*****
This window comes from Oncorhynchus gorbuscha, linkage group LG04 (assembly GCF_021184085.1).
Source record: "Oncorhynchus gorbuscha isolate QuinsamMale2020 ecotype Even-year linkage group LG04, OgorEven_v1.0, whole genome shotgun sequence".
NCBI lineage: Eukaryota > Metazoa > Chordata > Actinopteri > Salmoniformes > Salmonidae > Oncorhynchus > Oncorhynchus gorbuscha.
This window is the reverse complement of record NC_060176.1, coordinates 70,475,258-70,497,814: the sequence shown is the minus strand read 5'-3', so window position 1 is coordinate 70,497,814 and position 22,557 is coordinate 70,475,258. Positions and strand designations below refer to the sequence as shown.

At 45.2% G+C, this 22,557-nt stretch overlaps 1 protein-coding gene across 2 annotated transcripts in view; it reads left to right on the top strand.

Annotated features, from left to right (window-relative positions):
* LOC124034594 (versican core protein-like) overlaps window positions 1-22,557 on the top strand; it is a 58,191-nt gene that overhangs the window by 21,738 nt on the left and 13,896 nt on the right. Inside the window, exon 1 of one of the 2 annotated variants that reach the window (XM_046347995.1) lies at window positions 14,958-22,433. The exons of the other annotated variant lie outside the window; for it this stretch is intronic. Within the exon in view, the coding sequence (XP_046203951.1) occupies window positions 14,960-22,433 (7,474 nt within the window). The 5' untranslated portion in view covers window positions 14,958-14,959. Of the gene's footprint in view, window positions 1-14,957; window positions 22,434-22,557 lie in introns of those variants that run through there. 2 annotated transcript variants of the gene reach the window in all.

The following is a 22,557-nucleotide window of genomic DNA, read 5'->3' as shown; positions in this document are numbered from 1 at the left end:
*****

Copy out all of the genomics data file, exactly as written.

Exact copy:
This window comes from Oncorhynchus gorbuscha, linkage group LG04 (assembly GCF_021184085.1).
Source record: "Oncorhynchus gorbuscha isolate QuinsamMale2020 ecotype Even-year linkage group LG04, OgorEven_v1.0, whole genome shotgun sequence".
NCBI lineage: Eukaryota > Metazoa > Chordata > Actinopteri > Salmoniformes > Salmonidae > Oncorhynchus > Oncorhynchus gorbuscha.
This window is the reverse complement of record NC_060176.1, coordinates 70,475,258-70,497,814: the sequence shown is the minus strand read 5'-3', so window position 1 is coordinate 70,497,814 and position 22,557 is coordinate 70,475,258. Positions and strand designations below refer to the sequence as shown.

At 45.2% G+C, this 22,557-nt stretch overlaps 1 protein-coding gene across 2 annotated transcripts in view; it reads left to right on the top strand.

Annotated features, from left to right (window-relative positions):
* LOC124034594 (versican core protein-like) overlaps window positions 1-22,557 on the top strand; it is a 58,191-nt gene that overhangs the window by 21,738 nt on the left and 13,896 nt on the right. Inside the window, exon 1 of one of the 2 annotated variants that reach the window (XM_046347995.1) lies at window positions 14,958-22,433. The exons of the other annotated variant lie outside the window; for it this stretch is intronic. Within the exon in view, the coding sequence (XP_046203951.1) occupies window positions 14,960-22,433 (7,474 nt within the window). The 5' untranslated portion in view covers window positions 14,958-14,959. Of the gene's footprint in view, window positions 1-14,957; window positions 22,434-22,557 lie in introns of those variants that run through there. 2 annotated transcript variants of the gene reach the window in all.

The following is a 22,557-nucleotide window of genomic DNA, read 5'->3' as shown; positions in this document are numbered from 1 at the left end: